SPOKANE, Wash. — Two female students have now been charged as part of a reported mob scene inside Lewis and Clark High School in Spokane. That mob of students reportedly threatened staff members on Thursday.
The two students were each charged with criminal mischief riot and harassment/ threat to harm. Both females are juveniles. The charges are being handled through the juvenile court.
A Lewis and Clark staff member spoke to KREM 2 anonymously and described the scene as "something out of a movie." There was a lot of screaming and yelling, and students seemed to have a "prison" mentality.
The incident happened on May 5 just after 11 a.m. during lunch. A staff member tells us that a group of students were threatening another student. The scene escalated and, according to Spokane police, the mob grew to 75-plus students.
Spokane police received multiple 911 calls. According to SPD, an unidentified caller said that the situation had de-escalated and that police were not needed. Then, a campus security officer called and said that things were not okay.
When police arrived, officers determined that they did, in fact, need to be there. They found a large group of students around the student office.
It was also reported that many students had their phones out and were recording what happened.
Late tonight, KREM 2 got hold of a letter sent from Lewis and Clark's principal to staff members, addressing the situation that unfolded at the school today. We've received this letter from multiple sources.
In it, the principal writes:
"Today during lunch, we had students harass and pursue a student saying demeaning, threatening, and harmful things to her. The student was trying to walk away, but the group of students continued to follow her and make threatening, mean, and harmful comments. This incident began on the ground floor hallway by the library and then moved to the first floor by the student and main office area."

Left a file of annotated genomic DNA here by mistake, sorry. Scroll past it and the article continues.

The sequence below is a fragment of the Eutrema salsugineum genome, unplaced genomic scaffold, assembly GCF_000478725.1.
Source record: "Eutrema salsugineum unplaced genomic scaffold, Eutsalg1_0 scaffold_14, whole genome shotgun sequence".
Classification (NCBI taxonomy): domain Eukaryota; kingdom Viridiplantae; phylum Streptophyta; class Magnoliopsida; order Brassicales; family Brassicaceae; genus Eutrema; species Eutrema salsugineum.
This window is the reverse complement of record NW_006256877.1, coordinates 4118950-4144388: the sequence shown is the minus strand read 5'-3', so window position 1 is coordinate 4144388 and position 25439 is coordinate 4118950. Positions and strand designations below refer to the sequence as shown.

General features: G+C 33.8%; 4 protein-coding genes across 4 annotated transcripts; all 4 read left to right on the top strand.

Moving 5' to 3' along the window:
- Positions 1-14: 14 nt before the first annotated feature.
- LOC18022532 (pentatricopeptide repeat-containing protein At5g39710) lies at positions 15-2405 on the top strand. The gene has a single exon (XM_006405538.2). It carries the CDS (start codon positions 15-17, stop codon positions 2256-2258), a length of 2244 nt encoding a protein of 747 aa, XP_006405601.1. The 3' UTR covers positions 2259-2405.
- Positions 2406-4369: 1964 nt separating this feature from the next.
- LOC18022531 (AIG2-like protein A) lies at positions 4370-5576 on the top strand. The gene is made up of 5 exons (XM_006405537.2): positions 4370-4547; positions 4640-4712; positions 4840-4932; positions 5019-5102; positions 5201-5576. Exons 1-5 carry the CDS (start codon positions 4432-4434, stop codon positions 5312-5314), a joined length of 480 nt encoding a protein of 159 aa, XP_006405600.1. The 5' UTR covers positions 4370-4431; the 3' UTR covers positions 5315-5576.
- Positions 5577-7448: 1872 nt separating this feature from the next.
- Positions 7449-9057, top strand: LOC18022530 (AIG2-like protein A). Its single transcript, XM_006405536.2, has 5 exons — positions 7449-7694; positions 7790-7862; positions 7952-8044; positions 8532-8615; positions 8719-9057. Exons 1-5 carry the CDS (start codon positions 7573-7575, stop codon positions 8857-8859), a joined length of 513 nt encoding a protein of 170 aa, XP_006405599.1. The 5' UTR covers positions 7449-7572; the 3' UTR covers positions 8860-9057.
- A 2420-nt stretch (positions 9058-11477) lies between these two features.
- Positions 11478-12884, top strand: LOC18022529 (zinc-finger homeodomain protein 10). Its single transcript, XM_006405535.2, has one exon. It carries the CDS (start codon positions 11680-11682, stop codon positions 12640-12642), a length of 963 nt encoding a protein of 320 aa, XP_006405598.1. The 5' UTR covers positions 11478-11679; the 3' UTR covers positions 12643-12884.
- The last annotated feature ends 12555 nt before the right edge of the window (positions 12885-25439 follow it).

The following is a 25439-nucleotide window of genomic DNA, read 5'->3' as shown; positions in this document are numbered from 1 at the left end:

The principal continued to write that staff tried to stop the incident but the students continued to make verbal threats. And, that 911 was called.
The letter concludes with the principal writing that the students are being emergency expelled.
KREM 2 also obtained an email addressed to the principal of Lewis and Clark High School and a number of SPS staffers and the teacher's union. KREM 2 has not verified the author of the letter, however the writer says they are writing on behalf of themselves and "countless staff members."
"We are not feeling safe in this building that we so love," the author writes. "Many of us have worked here for decades and even having lived through an active shooter, the student climate has changes here, and it isn't just because of COVID. We need more than reassurances that everything is fine, and we need to know we are safe through immediate policy change and action. "
As of 3:15 p.m. Friday KREM 2 has spoke with multiple parents with students at the high school who said they have not received any communication from the school or the district regarding the incident.
KREM 2 has reached out to Spokane Public Schools numerous times since we learned about the incident Thursday evening. At 3:51 p.m. Friday, Spokane Public Schools sent the following statement:
"Four students engaged in a disruption during the lunch period. As the dispute escalated, a loud crowd of students seeking to observe the situation began to form. Administrators deescalated the situation, and several staff members felt the need to call the Spokane Police Department to seek additional support. SPD responded very quickly and are working with administrators to evaluate potential actions against the students who instigated the situation. There was no physical violence, weapons, or disruption to classrooms. Unfortunately, students gather to observe potential altercations, which is something school staff work to deescalate as quickly as possible. Accounts of the incident vary, as some students are stating it was vastly exaggerated and others indicating concern.
"Building administrators evaluate each situation based on factors such as the number of students involved and level of risk to determine when to communicate with individual families versus communication to the entire student body. LC staff have been actively communicating with families. In this situation, there was no physical violence, weapon, or disruption to classrooms."